Prostate cancer is the leading cause of malignancy among American men and the third leading cause of cancer deaths. Approximately 42% of men will progress following local definitive therapy, with either rising PSA or metastatic disease. Androgen-deprivation therapy (ADT) is the primary treatment for metastatic prostate cancer. Although it is increasingly used in different disease stages and patient populations, there is still controversy regarding its use in patients whose sole determinant of disease progression is rising PSA. Various treatment modalities have been studied in combination with ADT to determine their overall efficacy and benefit in terms of progression-free and overall survival, leading to the use of ADT in selected patient populations. However, ADT is not without side effects. Different dosing strategies, such as intermittent ADT and rapid hormonal cycling, are being employed to determine how to administer ADT for maximum benefit and minimal toxicity. For the many patients who will eventually develop incurable, often debilitating metastatic castrate-resistant disease, strategies for directing novel therapies at the androgen-receptor signaling pathway and apoptotic genes hold future promise. This chapter discusses the clinical applications, side effects, and overall effects of ADT, clinical studies that support or controvert its use in selected patient populations and stages of prostate cancer, and the biology of castrate-resistant prostate cancer and novel approaches to its treatment.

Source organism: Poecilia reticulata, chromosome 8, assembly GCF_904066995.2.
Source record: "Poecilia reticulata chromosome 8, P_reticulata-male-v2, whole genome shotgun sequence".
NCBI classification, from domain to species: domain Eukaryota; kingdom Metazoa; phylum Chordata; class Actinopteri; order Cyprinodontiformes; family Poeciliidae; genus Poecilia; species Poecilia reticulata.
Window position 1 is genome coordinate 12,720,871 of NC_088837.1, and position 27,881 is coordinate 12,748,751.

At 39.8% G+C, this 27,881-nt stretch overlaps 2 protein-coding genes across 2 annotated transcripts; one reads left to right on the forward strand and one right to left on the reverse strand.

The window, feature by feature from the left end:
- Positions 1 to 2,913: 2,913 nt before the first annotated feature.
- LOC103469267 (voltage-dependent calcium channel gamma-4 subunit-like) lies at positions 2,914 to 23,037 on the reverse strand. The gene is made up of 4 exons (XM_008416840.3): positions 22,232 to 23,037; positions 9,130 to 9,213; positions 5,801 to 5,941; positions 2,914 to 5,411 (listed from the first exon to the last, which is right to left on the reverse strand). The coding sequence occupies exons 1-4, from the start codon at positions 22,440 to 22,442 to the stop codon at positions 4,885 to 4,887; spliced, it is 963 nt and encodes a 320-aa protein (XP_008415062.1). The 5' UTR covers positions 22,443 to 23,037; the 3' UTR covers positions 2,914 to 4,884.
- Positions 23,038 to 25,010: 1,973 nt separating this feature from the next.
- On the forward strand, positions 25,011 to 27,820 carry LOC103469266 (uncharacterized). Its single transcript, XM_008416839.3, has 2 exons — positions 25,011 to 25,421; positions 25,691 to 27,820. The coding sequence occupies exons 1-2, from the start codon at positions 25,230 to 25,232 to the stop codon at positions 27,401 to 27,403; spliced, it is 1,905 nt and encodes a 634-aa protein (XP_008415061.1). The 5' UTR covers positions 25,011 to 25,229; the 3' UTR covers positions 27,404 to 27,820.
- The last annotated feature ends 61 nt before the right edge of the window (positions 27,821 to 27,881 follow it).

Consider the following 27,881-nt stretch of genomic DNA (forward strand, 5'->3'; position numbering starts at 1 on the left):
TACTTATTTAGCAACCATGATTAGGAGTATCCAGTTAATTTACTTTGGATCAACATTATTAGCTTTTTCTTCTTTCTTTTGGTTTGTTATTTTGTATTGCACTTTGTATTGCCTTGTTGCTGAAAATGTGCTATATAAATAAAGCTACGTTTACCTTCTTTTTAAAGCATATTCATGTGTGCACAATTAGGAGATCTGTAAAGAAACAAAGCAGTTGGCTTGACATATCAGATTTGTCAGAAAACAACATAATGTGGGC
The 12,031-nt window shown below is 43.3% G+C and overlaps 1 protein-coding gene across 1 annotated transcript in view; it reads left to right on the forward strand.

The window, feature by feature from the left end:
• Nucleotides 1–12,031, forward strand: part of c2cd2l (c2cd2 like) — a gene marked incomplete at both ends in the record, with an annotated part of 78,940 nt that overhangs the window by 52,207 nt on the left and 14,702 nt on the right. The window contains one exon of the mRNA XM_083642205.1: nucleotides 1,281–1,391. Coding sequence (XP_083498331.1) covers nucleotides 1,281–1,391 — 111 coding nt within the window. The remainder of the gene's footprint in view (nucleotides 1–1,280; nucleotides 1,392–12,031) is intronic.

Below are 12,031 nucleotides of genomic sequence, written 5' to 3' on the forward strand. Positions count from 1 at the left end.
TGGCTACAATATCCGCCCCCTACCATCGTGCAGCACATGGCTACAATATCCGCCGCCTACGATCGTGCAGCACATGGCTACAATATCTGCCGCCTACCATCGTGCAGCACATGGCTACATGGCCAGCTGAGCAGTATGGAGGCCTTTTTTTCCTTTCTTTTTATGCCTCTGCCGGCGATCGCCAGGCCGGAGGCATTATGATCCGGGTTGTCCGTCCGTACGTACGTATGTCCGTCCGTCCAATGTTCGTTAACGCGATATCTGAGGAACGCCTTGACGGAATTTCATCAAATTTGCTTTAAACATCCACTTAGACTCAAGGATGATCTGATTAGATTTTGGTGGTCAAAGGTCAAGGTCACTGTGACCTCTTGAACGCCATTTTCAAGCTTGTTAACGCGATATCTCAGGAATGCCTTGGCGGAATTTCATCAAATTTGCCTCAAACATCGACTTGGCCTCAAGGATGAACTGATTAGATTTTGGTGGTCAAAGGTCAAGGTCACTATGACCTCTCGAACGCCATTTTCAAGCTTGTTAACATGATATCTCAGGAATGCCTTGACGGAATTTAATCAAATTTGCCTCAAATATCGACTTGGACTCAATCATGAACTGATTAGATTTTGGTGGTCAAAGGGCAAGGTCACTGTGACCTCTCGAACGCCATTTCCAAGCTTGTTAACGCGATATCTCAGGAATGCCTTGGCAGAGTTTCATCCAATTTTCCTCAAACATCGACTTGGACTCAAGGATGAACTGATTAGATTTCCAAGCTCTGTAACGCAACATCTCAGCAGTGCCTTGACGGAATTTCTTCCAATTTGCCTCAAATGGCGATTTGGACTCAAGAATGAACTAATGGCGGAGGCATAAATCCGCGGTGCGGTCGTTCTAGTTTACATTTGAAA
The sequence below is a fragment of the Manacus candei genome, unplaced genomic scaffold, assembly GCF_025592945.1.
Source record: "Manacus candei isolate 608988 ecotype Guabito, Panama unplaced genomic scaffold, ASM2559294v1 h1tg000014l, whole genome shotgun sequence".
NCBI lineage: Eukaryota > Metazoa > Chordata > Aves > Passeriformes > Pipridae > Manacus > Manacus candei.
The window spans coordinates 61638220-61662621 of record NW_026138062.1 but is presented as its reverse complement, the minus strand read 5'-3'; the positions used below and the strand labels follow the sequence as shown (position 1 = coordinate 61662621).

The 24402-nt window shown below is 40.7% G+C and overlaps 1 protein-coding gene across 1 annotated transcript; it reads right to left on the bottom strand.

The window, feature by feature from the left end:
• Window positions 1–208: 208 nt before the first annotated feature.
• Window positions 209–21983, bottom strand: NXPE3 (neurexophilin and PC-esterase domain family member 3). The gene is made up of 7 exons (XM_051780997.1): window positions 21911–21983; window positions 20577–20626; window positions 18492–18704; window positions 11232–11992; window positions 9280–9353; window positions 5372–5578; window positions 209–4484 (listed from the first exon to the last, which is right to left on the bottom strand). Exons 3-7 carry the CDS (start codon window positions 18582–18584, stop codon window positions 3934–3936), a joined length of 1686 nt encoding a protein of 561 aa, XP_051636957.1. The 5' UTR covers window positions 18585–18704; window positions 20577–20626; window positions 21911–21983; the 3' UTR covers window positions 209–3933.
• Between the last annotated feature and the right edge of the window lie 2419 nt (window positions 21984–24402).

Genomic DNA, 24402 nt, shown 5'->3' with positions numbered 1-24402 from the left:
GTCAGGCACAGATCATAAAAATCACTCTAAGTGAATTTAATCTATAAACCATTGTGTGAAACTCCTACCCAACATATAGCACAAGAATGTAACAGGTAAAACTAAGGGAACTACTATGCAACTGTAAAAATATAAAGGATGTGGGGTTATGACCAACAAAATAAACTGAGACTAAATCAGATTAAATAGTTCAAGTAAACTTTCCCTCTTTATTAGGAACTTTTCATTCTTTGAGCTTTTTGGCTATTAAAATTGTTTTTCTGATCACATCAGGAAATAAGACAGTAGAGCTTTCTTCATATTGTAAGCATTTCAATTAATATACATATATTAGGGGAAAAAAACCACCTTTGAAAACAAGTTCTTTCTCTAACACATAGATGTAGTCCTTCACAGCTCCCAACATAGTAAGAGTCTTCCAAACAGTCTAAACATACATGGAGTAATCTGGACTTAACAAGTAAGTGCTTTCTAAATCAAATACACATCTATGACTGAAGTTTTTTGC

|Title of host publication
|Subtitle of host publication
|Production, Functions and Disorders
|Nova Science Publishers, Inc.
|Number of pages
|Published - Aug 2012
ASJC Scopus subject areas
- General Biochemistry, Genetics and Molecular Biology